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Pictured: Autocrat of all the Metalheads.

Over the next 27 years Ivan’s rule produced mixed results. He added some mad acreage to the Russian Empire, conquering Kazan, Astrakhan and Siberia, the latter providing him and his successors a convenient place to exile undesirables. However, prolonged war, oppressive domestic policy, periodic famine and proto-Yakov Smirnoff jokes dogged the tsar throughout his reign.

Yakof

“In Rurik Muscovy, Cossack horse rides you!”
Image credit: Buchoamerica/en.wikipedia

In spite of it all, Russia transformed itself from a minor feudal state to an emerging regional power in eastern Europe. Still, whoever succeeded Ivan the Terrible faced many daunting military and political realities.

Ivan had two major problems with providing an heir to the throne. The first was of his eight kids, only two survived childhood. The other was his unpredictable temper, resulting in the accidental death of his chosen heir Ivan Ivanovich in 1581. By 1583 his only surviving children were an infant named Dmitry and Ivan Ivanovich’s younger brother Feodor. The Russian Orthodox Church did not recognize Ivan’s marriage to Dmitry’s mother, officially rendering the boy illegitimate and ineligible for succession. Ivan had no choice but to name Feodor as his heir apparent.

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I think you see where this is going.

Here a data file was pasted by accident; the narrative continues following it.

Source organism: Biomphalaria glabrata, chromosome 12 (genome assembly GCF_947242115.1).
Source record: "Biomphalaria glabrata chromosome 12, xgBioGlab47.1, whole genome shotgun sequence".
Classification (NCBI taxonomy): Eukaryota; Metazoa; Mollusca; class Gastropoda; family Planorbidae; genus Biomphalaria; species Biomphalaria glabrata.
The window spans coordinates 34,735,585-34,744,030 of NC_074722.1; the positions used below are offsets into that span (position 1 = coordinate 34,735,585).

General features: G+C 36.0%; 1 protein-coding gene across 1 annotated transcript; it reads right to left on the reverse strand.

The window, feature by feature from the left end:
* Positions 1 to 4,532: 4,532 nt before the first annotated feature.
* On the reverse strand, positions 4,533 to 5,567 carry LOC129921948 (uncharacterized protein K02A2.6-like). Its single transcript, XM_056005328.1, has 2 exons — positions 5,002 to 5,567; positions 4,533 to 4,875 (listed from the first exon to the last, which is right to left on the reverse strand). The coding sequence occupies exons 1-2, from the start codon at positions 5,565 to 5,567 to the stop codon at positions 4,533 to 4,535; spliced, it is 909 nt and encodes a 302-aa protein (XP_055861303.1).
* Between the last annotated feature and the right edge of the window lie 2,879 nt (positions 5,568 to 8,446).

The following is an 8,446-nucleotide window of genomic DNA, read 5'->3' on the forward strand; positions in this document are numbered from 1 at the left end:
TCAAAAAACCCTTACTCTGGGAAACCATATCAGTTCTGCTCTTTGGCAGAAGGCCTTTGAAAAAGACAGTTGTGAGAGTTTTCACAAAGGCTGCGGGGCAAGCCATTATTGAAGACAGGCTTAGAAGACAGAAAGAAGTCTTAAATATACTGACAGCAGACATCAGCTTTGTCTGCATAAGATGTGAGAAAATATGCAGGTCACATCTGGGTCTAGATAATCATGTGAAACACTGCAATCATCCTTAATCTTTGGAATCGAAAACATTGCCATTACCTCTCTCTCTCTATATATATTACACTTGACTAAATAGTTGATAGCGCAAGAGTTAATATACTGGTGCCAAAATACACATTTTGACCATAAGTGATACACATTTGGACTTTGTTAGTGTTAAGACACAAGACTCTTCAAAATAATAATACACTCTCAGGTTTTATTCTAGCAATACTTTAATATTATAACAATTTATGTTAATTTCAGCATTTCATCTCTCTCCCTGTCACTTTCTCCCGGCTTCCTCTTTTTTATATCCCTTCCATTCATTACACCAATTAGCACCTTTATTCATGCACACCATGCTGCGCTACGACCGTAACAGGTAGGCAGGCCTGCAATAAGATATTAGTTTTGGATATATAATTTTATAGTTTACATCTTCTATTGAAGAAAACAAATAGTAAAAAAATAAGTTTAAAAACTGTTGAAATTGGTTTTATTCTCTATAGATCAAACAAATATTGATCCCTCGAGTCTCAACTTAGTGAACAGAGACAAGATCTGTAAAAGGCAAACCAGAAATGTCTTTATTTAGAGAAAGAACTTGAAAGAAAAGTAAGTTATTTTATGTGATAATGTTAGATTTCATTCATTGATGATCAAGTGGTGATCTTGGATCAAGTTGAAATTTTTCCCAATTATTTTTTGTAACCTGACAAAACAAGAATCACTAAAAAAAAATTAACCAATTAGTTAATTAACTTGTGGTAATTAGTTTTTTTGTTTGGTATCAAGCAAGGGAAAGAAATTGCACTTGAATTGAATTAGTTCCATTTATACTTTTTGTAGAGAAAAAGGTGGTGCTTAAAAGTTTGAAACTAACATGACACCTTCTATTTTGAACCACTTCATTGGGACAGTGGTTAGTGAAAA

This may have been all fine and good, but Feodor was in poor health, possibly mentally disabled and completely uninterested in politics, exactly what Russia didn’t need in a ruler. Recognizing this, Ivan appointed a group of advisers led by Feodor’s brother-in-law, a boyar named Boris Godunov, to assist Feodor once he became tsar.

Sure enough, after Ivan’s death in 1584, as tsar Feodor proved to be about as qualified as drunk, one-armed neurosurgeon. Instead of addressing the increasingly unstable situation in Russia and abroad, Feodor busied himself doing such things as visiting various churches in his realm to ring the bells. Meanwhile, Russia was fighting tooth and nail with several of its neighbors, notably the Poles and the Swedes.

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Those aren’t IKEA representatives, y’all.

So while the extremely religious Feodor spent his days ringing bells and praying, the task of actual governing fell to Godunov, who unsurprisingly took full advantage of the situation.

In 1591 Feodor’s ten-year-old half-brother Dmitry died under questionable circumstances, possibly on Godunov’s orders. Meanwhile in one of the great dick moves of the early modern period, Godunov issued the decree which effectively solidified Russia’s brutal policy of serfdom for the next 250 years.

With Dmitry gone and Feodor unable to produce an heir to the throne, the 700-year-old Rurik Dynasty came to an end upon Feodor’s death in 1598. This allowed Godunov, who by that time had already run the country for around 15 years anyway, to take the throne for his own damn self. Although Godunov managed to keep a lid on simmering tensions until he died in 1605, a quick succession of weak tsars who followed him – including some random dude who actually managed to rule the country for nearly a year posing as the dead Dmitry – threw the country into a state of chaos known as the Time of Troubles. The situation would not stabilize until 1613, when the Romanov Dynasty under Michael I came to power. Thanks to the Romanovs, Russia would never have a problem with its leadership ever again.

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“EVER!”
Image credit: Kremlin.ru